Proposed underground rail stations in the U District and Beacon Hill are called "man-sewers." And in the end, Boone believes the light-rail project will reduce future public support for transit.
Instead, he proposes a 30-mile line from Lynnwood to Sea-Tac, with 23 stations at such key locations as Alderwood Mall, Northgate, Northeast 45th Street, the SoDo stadium district and the airport.
Stitching communities together
Perhaps the boldest element is to graft monorail tracks onto the sides of the Ship Canal Bridge above Lake Union. A way would also have to be found to run monorail lines above the existing freeway overpasses, and squeeze pedestrian-friendly stations into the interchanges. If successful, the stations would stitch together divided communities such as Eastlake, proponents say.
And the long-term vision is to cross the floating bridges and use Interstate 405, creating loops of monorails.
No cost estimates have been devised for freeway monorail, though supporters think it is far cheaper than light rail, which requires tunneling and property acquisition.
A big question is how many people would be attracted to a freeway monorail system.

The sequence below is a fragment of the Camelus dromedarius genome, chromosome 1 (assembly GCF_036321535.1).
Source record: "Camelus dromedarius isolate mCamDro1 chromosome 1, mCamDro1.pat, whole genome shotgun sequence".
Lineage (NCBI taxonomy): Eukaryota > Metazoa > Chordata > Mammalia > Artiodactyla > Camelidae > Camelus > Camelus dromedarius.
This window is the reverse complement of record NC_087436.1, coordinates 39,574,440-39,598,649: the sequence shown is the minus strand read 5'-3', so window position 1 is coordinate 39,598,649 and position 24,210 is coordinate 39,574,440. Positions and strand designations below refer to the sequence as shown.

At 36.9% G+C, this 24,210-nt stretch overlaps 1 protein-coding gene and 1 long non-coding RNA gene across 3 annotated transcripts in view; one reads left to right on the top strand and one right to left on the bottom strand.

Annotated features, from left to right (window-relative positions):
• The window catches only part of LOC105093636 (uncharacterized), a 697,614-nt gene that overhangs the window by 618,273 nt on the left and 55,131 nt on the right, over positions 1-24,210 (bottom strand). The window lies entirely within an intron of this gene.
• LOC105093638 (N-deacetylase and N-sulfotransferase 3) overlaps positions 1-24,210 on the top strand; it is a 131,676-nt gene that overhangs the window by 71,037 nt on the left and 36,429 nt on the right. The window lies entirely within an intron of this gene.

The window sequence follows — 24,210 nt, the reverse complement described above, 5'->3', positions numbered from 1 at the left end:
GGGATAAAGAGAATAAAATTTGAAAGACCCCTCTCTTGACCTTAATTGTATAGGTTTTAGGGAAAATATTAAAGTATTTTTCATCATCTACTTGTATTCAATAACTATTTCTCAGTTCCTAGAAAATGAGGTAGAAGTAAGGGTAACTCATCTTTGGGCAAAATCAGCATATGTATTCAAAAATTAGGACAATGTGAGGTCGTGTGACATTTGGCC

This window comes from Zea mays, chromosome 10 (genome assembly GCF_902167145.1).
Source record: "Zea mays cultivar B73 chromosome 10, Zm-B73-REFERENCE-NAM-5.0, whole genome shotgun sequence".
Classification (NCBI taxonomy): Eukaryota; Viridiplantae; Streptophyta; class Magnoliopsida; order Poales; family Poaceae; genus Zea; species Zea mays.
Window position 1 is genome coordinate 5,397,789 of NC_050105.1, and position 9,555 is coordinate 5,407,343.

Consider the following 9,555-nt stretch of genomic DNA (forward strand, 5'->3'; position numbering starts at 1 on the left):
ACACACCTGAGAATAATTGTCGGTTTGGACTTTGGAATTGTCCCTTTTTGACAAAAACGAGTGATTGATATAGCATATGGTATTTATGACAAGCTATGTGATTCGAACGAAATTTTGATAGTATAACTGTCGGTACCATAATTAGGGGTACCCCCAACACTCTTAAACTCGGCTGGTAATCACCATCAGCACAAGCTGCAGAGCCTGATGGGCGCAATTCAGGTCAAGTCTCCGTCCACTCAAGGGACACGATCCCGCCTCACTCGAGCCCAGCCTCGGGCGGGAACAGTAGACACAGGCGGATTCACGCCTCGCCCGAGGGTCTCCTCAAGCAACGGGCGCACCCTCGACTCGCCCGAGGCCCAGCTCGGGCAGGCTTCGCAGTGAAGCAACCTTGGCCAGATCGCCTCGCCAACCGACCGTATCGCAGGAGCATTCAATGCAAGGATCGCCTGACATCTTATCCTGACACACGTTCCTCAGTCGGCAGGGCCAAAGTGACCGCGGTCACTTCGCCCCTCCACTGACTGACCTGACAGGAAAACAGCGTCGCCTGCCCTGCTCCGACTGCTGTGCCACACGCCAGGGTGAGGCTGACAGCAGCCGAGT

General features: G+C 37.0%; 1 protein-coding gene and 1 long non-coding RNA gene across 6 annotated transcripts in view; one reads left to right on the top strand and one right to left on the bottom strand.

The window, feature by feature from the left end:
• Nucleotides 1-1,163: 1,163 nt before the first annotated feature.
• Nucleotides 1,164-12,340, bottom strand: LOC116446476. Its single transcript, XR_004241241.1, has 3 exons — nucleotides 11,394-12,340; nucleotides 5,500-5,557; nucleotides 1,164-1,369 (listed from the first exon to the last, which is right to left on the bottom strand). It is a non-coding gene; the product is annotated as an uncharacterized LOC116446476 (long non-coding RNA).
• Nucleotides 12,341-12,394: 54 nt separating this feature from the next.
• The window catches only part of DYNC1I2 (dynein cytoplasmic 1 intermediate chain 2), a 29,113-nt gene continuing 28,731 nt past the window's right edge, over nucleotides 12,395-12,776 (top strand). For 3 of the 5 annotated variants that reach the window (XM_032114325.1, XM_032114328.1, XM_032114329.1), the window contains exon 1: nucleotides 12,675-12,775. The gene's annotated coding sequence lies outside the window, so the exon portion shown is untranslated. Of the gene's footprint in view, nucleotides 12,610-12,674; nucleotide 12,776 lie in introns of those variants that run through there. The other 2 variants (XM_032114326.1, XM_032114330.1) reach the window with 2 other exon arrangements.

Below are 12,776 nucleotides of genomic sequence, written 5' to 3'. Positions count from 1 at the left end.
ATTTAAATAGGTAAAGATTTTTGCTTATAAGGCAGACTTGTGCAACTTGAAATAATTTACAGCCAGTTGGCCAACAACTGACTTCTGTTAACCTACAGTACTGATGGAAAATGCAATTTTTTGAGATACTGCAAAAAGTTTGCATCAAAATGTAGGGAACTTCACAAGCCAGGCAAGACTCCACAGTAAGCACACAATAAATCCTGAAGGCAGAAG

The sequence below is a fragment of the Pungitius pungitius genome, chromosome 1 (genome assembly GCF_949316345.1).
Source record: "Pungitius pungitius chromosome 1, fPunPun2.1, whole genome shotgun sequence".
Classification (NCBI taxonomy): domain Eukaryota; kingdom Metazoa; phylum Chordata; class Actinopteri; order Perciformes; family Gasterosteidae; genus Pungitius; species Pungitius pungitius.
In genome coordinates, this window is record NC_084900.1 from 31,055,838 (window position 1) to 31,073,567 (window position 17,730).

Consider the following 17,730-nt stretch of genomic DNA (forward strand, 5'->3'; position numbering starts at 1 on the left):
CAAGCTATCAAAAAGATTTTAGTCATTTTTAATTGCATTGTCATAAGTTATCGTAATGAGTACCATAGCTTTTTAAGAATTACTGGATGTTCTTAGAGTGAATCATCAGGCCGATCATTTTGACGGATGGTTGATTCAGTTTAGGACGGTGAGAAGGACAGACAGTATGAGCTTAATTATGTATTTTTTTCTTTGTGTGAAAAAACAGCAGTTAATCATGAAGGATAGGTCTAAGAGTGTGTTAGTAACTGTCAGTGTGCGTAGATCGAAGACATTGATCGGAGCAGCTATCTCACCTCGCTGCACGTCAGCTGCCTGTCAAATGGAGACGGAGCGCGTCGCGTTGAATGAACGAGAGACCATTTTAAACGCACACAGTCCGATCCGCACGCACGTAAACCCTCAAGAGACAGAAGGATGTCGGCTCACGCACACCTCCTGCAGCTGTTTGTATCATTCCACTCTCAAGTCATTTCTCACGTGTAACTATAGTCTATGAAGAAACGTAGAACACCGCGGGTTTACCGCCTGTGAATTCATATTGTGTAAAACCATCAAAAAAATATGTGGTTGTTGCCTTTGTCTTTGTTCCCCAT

Express buses already run on the existing high-occupancy-vehicle (HOV) lanes and have greater flexibility leaving the freeway. And freeways are not a natural magnet for the new businesses or apartments expected to follow construction of surface rail and the Green Line monorail.
"Freeway stations are dismal," said Peter Sherwin of Rise Above It All, the pro-Green Line campaign organization. "Nobody wants to walk to a station that is at the center or side of a freeway."
Sound Transit vice chairman Earling, an Edmonds city councilman, said that when the agency studied whether to put future light rail along I-5 north of the Ship Canal, the distance to the UW campus presented a huge problem.
"All of the studies we've done, whether monorail or light rail, if you just run it up the freeway, the ridership is terrible. You can't justify the cost. ... Having it half to three-quarters of a mile away cuts the ridership down terribly. Same thing would be true on Capitol Hill."
Freeway monorail backers respond with maps of census data showing that many of the area's densest neighborhoods — Capitol Hill, east Green Lake, the U District — sit along the interstate. They also point out that thousands already go to park-and-ride lots near freeways and that HOV lanes will eventually become clogged, making monorail more attractive.
Green Line supporters
Former governors Rosellini and Evans are both Green Line supporters. Evans said freeway monorail sounded like "a good addition," but he worried that so many transportation dreams and proposals were being promoted that the entire effort to improve mobility might fail.
The best way to achieve a regional transit network is to build the local Seattle Green Line now and count on its success to encourage future expansions, Evans said.
"It is doable. It is fundable. What we desperately need is a living system that works."
Mike Lindblom can be reached at 206-515-5631 or firstname.lastname@example.org.